Portraits of the late Whitney Houston, without frills
News of the death of Whitney Houston, one of the most awarded and biggest-selling performers in the world, ever, broke around 7 p.m. last night. Since tonight is the night of the 2012 Grammy awards, Houston was staying in a Beverly Hills hotel and news organizations were already converged on Los Angeles. So it was no surprise that the Sunday tabloid covers would be completely taken over by the story.
There were a lot of ways to portray her death, but with little information coming out about the cause of death before press time last night, a straight obituary play (instead of the news) was the only choice really available. (Look for news covers tomorrow, based on information about the cause of her death that is coming out on the web today, or something from a last-minute revamp of the Grammy program.)
Houston has of course been photographed throughout her career, both in candids taken by paparazzi and in endless styled photo shoots. Broadly, photos of Houston fall into a few categories. Early photos of the young singer of the self-titled album Whitney Houston tended to highlight her high-spirited innocence (think of the video for the song "How Will I Know"). But Houston was also a belter who did well posed as a regal and untouchable creative force (think of her image around the time of the movie The Bodyguard), and also a troubled celebrity with a bad-boy husband, Bobby Brown, and a drug and alcohol problem. So there are, of course, photos of her looking bedraggled, or crazy, or strung out.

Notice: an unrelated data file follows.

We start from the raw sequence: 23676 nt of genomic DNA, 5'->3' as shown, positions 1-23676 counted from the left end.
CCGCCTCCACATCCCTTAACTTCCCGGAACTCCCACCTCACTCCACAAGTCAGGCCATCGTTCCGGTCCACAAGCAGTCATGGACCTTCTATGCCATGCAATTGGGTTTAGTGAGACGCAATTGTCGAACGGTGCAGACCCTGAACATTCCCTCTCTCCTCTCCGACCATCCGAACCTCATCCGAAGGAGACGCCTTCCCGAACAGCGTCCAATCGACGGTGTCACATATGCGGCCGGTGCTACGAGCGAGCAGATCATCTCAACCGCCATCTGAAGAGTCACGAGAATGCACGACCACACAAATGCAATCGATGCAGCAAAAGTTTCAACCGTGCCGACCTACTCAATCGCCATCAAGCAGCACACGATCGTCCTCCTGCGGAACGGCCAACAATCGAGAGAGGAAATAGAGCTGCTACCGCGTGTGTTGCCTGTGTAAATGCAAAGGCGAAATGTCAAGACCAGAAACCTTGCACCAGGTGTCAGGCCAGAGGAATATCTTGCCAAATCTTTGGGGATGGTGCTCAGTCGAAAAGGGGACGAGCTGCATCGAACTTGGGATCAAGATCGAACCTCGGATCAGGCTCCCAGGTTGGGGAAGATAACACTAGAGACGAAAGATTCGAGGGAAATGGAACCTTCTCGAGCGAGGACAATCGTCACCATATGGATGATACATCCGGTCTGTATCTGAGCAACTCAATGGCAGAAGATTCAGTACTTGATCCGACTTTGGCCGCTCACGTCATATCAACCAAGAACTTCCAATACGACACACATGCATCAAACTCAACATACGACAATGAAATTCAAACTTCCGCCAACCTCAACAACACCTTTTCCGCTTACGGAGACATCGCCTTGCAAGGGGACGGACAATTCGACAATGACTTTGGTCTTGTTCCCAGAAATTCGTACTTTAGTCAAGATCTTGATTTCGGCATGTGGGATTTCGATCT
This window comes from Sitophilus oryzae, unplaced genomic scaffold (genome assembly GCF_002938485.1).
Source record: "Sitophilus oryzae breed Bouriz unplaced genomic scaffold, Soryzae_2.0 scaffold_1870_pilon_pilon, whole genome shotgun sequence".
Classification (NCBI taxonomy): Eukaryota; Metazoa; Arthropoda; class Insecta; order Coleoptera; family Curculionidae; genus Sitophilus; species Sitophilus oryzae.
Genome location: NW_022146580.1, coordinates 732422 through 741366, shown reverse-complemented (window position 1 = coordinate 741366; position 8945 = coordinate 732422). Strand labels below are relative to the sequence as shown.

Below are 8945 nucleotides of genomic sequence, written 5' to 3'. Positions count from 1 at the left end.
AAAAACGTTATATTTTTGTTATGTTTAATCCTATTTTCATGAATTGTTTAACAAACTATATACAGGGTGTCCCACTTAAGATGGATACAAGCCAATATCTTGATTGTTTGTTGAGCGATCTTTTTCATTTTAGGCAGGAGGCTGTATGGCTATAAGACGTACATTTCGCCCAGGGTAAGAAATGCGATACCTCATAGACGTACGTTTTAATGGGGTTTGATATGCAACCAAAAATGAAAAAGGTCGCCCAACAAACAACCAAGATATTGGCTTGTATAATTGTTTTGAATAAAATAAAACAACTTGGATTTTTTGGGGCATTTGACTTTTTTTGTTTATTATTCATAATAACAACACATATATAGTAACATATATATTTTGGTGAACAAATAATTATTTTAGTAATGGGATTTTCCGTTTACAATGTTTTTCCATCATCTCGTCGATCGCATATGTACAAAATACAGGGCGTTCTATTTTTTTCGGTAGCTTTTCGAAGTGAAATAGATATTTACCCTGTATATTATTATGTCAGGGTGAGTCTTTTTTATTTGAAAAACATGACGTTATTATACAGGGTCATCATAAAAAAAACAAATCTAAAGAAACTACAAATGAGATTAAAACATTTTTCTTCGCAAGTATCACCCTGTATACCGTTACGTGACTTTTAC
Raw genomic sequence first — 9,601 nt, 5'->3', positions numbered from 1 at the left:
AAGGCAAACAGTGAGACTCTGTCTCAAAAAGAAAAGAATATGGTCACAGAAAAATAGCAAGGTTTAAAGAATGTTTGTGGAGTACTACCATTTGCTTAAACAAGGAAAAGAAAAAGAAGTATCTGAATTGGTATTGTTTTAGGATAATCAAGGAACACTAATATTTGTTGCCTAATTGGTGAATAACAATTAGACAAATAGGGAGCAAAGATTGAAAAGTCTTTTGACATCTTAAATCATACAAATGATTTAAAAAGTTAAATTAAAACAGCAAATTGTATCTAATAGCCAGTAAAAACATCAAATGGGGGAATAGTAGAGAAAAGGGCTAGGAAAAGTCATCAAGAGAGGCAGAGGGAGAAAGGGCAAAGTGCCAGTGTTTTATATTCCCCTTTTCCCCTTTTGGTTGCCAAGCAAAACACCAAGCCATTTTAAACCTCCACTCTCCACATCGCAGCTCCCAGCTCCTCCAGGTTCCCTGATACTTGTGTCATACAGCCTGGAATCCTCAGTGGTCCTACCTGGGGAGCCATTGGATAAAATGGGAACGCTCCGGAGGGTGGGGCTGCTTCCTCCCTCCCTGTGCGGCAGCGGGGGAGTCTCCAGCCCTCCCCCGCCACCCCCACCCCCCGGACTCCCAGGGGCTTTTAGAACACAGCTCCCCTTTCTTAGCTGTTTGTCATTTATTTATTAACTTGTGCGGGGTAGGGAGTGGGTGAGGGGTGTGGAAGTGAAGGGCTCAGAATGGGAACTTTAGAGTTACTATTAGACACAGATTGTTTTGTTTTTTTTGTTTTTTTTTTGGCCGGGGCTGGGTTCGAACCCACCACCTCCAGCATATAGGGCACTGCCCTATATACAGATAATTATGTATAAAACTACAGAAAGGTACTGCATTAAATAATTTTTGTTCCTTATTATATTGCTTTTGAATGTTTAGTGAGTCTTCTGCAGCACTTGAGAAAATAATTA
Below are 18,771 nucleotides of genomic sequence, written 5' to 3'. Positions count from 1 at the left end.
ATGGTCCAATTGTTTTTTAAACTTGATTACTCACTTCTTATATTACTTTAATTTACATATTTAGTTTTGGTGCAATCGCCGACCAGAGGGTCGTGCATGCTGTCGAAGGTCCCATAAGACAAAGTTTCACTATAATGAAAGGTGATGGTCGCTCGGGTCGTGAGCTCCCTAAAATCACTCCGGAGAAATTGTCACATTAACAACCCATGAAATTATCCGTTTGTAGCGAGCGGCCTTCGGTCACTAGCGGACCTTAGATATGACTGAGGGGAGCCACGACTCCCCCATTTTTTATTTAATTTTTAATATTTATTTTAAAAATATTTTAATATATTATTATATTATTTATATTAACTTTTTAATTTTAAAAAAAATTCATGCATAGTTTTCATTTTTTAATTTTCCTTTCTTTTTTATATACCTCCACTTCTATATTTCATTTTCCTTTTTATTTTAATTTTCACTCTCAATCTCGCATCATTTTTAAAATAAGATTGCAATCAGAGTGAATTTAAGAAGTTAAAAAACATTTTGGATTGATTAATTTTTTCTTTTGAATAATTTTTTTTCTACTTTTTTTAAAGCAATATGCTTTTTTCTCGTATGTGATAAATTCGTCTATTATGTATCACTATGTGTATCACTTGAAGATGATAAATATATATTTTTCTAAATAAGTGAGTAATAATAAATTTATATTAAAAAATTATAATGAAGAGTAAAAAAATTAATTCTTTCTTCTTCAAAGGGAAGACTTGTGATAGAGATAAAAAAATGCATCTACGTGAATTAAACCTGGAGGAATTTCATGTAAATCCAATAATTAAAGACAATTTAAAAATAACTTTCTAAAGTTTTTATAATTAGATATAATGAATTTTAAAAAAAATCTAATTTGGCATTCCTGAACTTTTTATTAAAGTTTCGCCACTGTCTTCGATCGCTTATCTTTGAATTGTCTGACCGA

(The one photo you almost never get is of Houston as a sex-symbol: Her expression is sometimes serious but usually just cheerful in styled photos, and you certainly never get the "hot-scowl" vixen from photos of her that characterize periods in most megastar's careers in pop music.)
The youthful Houston with a giant bow in her permed hair couldn't have worked today. So the tabloids had essentially two easy options: The statuesque, queenly Houston at the top of the world, or the bottomed-out Houston looking, well, on the verge of death.
But the tabloids have chosen neither. On the front of the Daily News, Houston looks … fine. It's a close-up, so it's not forgiving on the details; pores, skin discoloration here and there, extreme eye-shadow and too-obvious blush. It's a photo by the famous paparazzo Ron Galella, and so the expression is honest-looking, anchored by a real smile. And yet it's too recent to be a photo of her glory days, so the smile seems fake anyway.
The Post has a recent posed photo of Houston looking impossibly skinny in a pair of skin-tight jeans with a Gucci-logo belt and a sort of bikini top that flattens her breasts and looks a little like sports equipment. It's a latish photo, and her smile, good-natured looking, doesn't match the styling somehow. It's like she was told to pose like a cat and wear a face like a little girl at her sweet sixteen.
The headlines are not obituary headlines; the Post reads as straight news, "QUEEN OF POP DEAD," with a dek that reads "Whitney Houston only 48." The News, too: "WHITNEY DEAD: Found in L.A. hotel room." It might have been "QUEEN OF POP: 1963-2012," in a serif type, elegiac. It might have been the near-death Houston, suggesting the likely outcome of the investigation, that her death is attributable, one way or another, to her struggle with addiction. But the photos aren't synced up with the text, somehow.
Forced to choose, I prefer the News' treatment. It's at least intimate, and it's less strange.